20 February 2016
CLUSTERS IN THE BIG DOG
Finally, a string of clear nights with no moon! Here at SOCO, we had great conditions for imaging for nine consecutive nights (4 February through 12 February), along with two earlier nights (29 and 31 January). I was able to image over 20 objects, most of which are now displayed in the SOCO Image Gallery. I still haven't received the revised Astro-Physics mount control software that is supposed to "fix" the bug in it that appeared after New Year's (see my last Blog entry), but I developed my own work-around that has allowed me to continue imaging.
The objects that I imaged were a mixture of late-Winter/early-Spring targets, including star clusters, nebulas, and galaxies. One of the great areas for imaging this time of year is the southern Milky Way. The constellations of Canis Major and Puppis are truly the "land of open clusters", with an almost uncountable number of open clusters both big and small. I ended up imaging more than 10 open clusters in this general region before the moon got too bright, and I've still got more on my list for when the moon begins to wane again. Of all the clusters I imaged, none are finer than the pair M 46 and M 47 in Canis Major. In the Image Gallery, I have presented separate images of each of these clusters. But, in fact, they are separated by only a degree in the sky so I was able to produce a mosaiced image that includes the pair (plus a few other things). Figure 1 shows the general location of these clusters along the stream of the Milky Way. The green box around them in the figure indicates the region included in my mosaic.
Figure 1. Region containing the open clusters M 46 (NGC 2437) and M 47 (NGC 2422).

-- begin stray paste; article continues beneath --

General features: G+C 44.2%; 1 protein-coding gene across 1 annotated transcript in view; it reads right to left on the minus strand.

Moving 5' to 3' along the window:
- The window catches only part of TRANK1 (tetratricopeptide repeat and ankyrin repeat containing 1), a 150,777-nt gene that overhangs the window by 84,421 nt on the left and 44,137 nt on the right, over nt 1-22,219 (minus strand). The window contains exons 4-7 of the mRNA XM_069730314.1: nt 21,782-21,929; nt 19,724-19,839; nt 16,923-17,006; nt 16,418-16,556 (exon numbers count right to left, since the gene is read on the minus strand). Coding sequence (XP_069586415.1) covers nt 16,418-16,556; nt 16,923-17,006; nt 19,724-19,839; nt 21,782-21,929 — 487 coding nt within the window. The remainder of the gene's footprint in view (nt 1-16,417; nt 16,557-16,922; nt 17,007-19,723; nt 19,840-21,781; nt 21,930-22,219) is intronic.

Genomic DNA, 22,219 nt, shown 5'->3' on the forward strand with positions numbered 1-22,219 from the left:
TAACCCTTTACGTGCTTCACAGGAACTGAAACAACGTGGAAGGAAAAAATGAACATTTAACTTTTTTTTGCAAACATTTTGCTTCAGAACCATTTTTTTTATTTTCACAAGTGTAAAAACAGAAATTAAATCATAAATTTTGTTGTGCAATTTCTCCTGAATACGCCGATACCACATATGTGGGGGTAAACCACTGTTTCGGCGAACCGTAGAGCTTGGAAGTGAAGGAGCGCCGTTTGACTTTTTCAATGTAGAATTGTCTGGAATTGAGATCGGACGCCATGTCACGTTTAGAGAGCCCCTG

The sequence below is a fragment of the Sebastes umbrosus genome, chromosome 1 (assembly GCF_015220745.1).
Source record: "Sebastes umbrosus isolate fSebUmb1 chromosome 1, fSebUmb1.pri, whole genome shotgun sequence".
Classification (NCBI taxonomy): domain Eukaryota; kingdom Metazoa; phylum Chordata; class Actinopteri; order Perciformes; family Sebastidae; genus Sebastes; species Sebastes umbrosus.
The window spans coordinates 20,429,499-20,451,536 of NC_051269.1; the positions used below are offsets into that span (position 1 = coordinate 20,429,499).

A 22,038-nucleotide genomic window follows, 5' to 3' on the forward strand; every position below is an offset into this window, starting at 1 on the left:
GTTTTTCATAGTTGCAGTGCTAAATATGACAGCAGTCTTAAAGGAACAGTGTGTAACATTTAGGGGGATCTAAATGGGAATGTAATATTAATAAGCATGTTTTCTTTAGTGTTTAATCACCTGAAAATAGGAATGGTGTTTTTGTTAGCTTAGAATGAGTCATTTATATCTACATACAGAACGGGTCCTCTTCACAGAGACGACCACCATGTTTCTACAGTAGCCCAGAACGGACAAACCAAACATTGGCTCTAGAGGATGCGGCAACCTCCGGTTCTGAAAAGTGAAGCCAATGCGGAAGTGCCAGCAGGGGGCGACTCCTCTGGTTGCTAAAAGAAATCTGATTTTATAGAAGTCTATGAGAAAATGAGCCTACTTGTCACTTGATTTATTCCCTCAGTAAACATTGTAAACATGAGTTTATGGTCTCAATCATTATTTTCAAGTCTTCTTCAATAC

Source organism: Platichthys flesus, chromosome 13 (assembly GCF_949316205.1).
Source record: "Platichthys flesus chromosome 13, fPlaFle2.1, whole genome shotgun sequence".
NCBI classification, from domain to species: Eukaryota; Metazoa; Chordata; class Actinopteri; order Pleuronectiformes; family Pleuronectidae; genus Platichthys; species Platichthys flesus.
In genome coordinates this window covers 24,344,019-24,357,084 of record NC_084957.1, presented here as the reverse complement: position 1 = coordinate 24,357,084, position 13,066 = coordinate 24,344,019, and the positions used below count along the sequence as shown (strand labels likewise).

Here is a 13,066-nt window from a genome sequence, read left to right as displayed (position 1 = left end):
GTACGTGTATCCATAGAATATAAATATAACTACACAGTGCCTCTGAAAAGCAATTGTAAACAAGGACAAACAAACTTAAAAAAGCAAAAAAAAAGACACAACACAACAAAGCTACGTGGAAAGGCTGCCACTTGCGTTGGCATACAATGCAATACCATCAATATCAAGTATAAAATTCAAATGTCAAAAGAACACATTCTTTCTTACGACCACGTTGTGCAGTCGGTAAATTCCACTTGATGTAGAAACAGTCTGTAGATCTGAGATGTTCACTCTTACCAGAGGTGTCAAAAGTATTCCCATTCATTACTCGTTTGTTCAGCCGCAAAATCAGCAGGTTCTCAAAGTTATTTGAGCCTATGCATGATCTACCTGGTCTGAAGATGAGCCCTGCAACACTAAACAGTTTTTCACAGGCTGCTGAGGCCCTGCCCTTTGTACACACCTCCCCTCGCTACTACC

Source: Adapted from Cartes du Ciel.
The mosaiced image is presented in Figure 2, with M 46 on the left side and M 47 on the right side of the image. In case there's any confusion, I have shown their locations in the version of the mosaic presented in Figure 3. In viewing the two clusters, what is interesting is the marked difference in their appearances. M 46 is a compact scattering of innumerable small stars of comparable magnitude, similar to what we see in the Wild Duck Cluster (M 11) in the constellation Scutum. In contrast, M 47 is more open and scattered, and is dominated by a handful of bright blue-white stars reminiscent of the Pleiades (M 45). This visual difference is in part due to the richness of each cluster. M 46 contains on the order of 500 member stars, 186 that are brighter than magnitude 13. M 47, on the other hand, contains around 117 member stars spread over an area of around 30 arc-min in diameter— but what dominates the view is around a dozen bright blue giant stars, the brighest of which is magnitude 5.7. The other factor that contributes to the difference in their appearance is their distances. M 47 is relatively close to us, at an estimated distance of 1600 LY. M 46 is almost three times as distant, with an estimated distance of 4480 LY.